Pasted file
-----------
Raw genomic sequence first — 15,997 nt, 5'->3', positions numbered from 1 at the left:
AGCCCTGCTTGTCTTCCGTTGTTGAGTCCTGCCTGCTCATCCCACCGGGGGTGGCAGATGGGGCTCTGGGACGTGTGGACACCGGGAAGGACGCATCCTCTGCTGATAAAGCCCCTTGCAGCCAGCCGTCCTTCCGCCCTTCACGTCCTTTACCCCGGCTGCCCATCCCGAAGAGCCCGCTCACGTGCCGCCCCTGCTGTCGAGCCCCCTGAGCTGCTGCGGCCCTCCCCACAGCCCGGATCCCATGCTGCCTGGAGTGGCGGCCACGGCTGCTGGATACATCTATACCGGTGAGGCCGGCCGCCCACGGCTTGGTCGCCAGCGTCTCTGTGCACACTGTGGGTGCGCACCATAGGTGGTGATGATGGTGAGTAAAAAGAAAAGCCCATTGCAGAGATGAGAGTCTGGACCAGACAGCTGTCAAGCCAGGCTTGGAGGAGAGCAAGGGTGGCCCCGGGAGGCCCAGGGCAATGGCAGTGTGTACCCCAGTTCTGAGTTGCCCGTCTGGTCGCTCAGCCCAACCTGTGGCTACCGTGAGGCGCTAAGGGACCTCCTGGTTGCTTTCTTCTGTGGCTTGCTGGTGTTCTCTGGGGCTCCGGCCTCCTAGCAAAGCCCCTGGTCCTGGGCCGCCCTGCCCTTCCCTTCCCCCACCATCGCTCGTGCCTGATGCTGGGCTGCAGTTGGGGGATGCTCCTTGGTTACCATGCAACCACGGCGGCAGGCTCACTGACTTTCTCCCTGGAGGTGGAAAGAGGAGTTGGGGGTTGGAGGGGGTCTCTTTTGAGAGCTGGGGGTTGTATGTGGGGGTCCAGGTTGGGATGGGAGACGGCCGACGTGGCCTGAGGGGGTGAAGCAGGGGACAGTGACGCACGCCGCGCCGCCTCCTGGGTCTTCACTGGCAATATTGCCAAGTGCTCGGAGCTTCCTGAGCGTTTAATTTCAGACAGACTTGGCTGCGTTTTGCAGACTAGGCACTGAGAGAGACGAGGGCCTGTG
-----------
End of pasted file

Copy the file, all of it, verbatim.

Raw genomic sequence first — 15,997 nt, 5'->3', positions numbered from 1 at the left:
AGCCCTGCTTGTCTTCCGTTGTTGAGTCCTGCCTGCTCATCCCACCGGGGGTGGCAGATGGGGCTCTGGGACGTGTGGACACCGGGAAGGACGCATCCTCTGCTGATAAAGCCCCTTGCAGCCAGCCGTCCTTCCGCCCTTCACGTCCTTTACCCCGGCTGCCCATCCCGAAGAGCCCGCTCACGTGCCGCCCCTGCTGTCGAGCCCCCTGAGCTGCTGCGGCCCTCCCCACAGCCCGGATCCCATGCTGCCTGGAGTGGCGGCCACGGCTGCTGGATACATCTATACCGGTGAGGCCGGCCGCCCACGGCTTGGTCGCCAGCGTCTCTGTGCACACTGTGGGTGCGCACCATAGGTGGTGATGATGGTGAGTAAAAAGAAAAGCCCATTGCAGAGATGAGAGTCTGGACCAGACAGCTGTCAAGCCAGGCTTGGAGGAGAGCAAGGGTGGCCCCGGGAGGCCCAGGGCAATGGCAGTGTGTACCCCAGTTCTGAGTTGCCCGTCTGGTCGCTCAGCCCAACCTGTGGCTACCGTGAGGCGCTAAGGGACCTCCTGGTTGCTTTCTTCTGTGGCTTGCTGGTGTTCTCTGGGGCTCCGGCCTCCTAGCAAAGCCCCTGGTCCTGGGCCGCCCTGCCCTTCCCTTCCCCCACCATCGCTCGTGCCTGATGCTGGGCTGCAGTTGGGGGATGCTCCTTGGTTACCATGCAACCACGGCGGCAGGCTCACTGACTTTCTCCCTGGAGGTGGAAAGAGGAGTTGGGGGTTGGAGGGGGTCTCTTTTGAGAGCTGGGGGTTGTATGTGGGGGTCCAGGTTGGGATGGGAGACGGCCGACGTGGCCTGAGGGGGTGAAGCAGGGGACAGTGACGCACGCCGCGCCGCCTCCTGGGTCTTCACTGGCAATATTGCCAAGTGCTCGGAGCTTCCTGAGCGTTTAATTTCAGACAGACTTGGCTGCGTTTTGCAGACTAGGCACTGAGAGAGACGAGGGCCTGTG